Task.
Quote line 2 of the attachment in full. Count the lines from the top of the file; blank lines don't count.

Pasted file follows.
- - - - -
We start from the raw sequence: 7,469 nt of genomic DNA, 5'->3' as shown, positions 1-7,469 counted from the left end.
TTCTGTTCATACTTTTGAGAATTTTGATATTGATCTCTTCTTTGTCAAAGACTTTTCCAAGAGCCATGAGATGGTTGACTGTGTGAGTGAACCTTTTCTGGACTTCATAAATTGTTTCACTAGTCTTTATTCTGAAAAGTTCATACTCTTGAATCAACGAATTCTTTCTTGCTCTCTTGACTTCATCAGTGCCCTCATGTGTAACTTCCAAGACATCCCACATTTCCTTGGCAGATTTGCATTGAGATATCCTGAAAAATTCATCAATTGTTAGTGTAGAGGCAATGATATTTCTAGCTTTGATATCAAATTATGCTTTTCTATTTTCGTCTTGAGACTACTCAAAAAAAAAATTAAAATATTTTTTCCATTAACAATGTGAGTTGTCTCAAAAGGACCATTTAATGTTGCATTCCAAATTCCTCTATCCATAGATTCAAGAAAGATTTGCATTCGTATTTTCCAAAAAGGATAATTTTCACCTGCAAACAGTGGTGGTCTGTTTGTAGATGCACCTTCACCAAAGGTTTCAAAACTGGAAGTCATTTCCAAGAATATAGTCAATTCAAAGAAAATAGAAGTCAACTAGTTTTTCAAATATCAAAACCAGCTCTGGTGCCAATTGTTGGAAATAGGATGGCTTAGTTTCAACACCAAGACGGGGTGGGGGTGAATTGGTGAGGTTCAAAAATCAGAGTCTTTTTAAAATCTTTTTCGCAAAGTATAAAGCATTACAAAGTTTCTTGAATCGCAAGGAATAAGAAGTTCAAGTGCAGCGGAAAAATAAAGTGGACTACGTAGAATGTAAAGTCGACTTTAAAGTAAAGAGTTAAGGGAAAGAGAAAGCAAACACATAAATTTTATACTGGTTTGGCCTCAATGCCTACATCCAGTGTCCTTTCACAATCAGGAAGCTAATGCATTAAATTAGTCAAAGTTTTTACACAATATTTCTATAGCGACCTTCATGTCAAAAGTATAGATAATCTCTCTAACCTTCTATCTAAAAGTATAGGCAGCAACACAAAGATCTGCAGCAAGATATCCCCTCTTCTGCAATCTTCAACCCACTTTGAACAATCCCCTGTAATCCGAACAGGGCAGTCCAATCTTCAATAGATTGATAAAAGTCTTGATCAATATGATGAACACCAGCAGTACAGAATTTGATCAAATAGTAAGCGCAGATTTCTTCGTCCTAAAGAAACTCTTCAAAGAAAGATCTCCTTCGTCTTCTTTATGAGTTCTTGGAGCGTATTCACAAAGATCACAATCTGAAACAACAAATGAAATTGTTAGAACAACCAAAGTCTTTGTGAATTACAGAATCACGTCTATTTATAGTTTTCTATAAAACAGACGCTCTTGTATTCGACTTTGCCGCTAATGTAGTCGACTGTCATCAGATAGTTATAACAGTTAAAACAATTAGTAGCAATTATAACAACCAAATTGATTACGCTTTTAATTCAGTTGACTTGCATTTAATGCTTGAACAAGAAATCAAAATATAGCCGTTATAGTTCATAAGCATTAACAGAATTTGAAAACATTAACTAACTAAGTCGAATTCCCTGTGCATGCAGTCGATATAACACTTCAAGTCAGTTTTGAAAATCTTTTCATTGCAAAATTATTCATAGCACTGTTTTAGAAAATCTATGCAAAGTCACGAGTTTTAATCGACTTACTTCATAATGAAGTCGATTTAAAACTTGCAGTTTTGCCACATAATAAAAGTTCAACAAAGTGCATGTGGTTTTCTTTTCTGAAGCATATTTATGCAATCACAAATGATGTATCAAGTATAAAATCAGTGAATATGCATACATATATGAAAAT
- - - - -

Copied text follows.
TTCTGTTCATACTTTTGAGAATTTTGATATTGATCTCTTCTTTGTCAAAGACTTTTCCAAGAGCCATGAGATGGTTGACTGTGTGAGTGAACCTTTTCTGGACTTCATAAATTGTTTCACTAGTCTTTATTCTGAAAAGTTCATACTCTTGAATCAACGAATTCTTTCTTGCTCTCTTGACTTCATCAGTGCCCTCATGTGTAACTTCCAAGACATCCCACATTTCCTTGGCAGATTTGCATTGAGATATCCTGAAAAATTCATCAATTGTTAGTGTAGAGGCAATGATATTTCTAGCTTTGATATCAAATTATGCTTTTCTATTTTCGTCTTGAGACTACTCAAAAAAAAAATTAAAATATTTTTTCCATTAACAATGTGAGTTGTCTCAAAAGGACCATTTAATGTTGCATTCCAAATTCCTCTATCCATAGATTCAAGAAAGATTTGCATTCGTATTTTCCAAAAAGGATAATTTTCACCTGCAAACAGTGGTGGTCTGTTTGTAGATGCACCTTCACCAAAGGTTTCAAAACTGGAAGTCATTTCCAAGAATATAGTCAATTCAAAGAAAATAGAAGTCAACTAGTTTTTCAAATATCAAAACCAGCTCTGGTGCCAATTGTTGGAAATAGGATGGCTTAGTTTCAACACCAAGACGGGGTGGGGGTGAATTGGTGAGGTTCAAAAATCAGAGTCTTTTTAAAATCTTTTTCGCAAAGTATAAAGCATTACAAAGTTTCTTGAATCGCAAGGAATAAGAAGTTCAAGTGCAGCGGAAAAATAAAGTGGACTACGTAGAATGTAAAGTCGACTTTAAAGTAAAGAGTTAAGGGAAAGAGAAAGCAAACACATAAATTTTATACTGGTTTGGCCTCAATGCCTACATCCAGTGTCCTTTCACAATCAGGAAGCTAATGCATTAAATTAGTCAAAGTTTTTACACAATATTTCTATAGCGACCTTCATGTCAAAAGTATAGATAATCTCTCTAACCTTCTATCTAAAAGTATAGGCAGCAACACAAAGATCTGCAGCAAGATATCCCCTCTTCTGCAATCTTCAACCCACTTTGAACAATCCCCTGTAATCCGAACAGGGCAGTCCAATCTTCAATAGATTGATAAAAGTCTTGATCAATATGATGAACACCAGCAGTACAGAATTTGATCAAATAGTAAGCGCAGATTTCTTCGTCCTAAAGAAACTCTTCAAAGAAAGATCTCCTTCGTCTTCTTTATGAGTTCTTGGAGCGTATTCACAAAGATCACAATCTGAAACAACAAATGAAATTGTTAGAACAACCAAAGTCTTTGTGAATTACAGAATCACGTCTATTTATAGTTTTCTATAAAACAGACGCTCTTGTATTCGACTTTGCCGCTAATGTAGTCGACTGTCATCAGATAGTTATAACAGTTAAAACAATTAGTAGCAATTATAACAACCAAATTGATTACGCTTTTAATTCAGTTGACTTGCATTTAATGCTTGAACAAGAAATCAAAATATAGCCGTTATAGTTCATAAGCATTAACAGAATTTGAAAACATTAACTAACTAAGTCGAATTCCCTGTGCATGCAGTCGATATAACACTTCAAGTCAGTTTTGAAAATCTTTTCATTGCAAAATTATTCATAGCACTGTTTTAGAAAATCTATGCAAAGTCACGAGTTTTAATCGACTTACTTCATAATGAAGTCGATTTAAAACTTGCAGTTTTGCCACATAATAAAAGTTCAACAAAGTGCATGTGGTTTTCTTTTCTGAAGCATATTTATGCAATCACAAATGATGTATCAAGTATAAAATCAGTGAATATGCATACATATATGAAAAT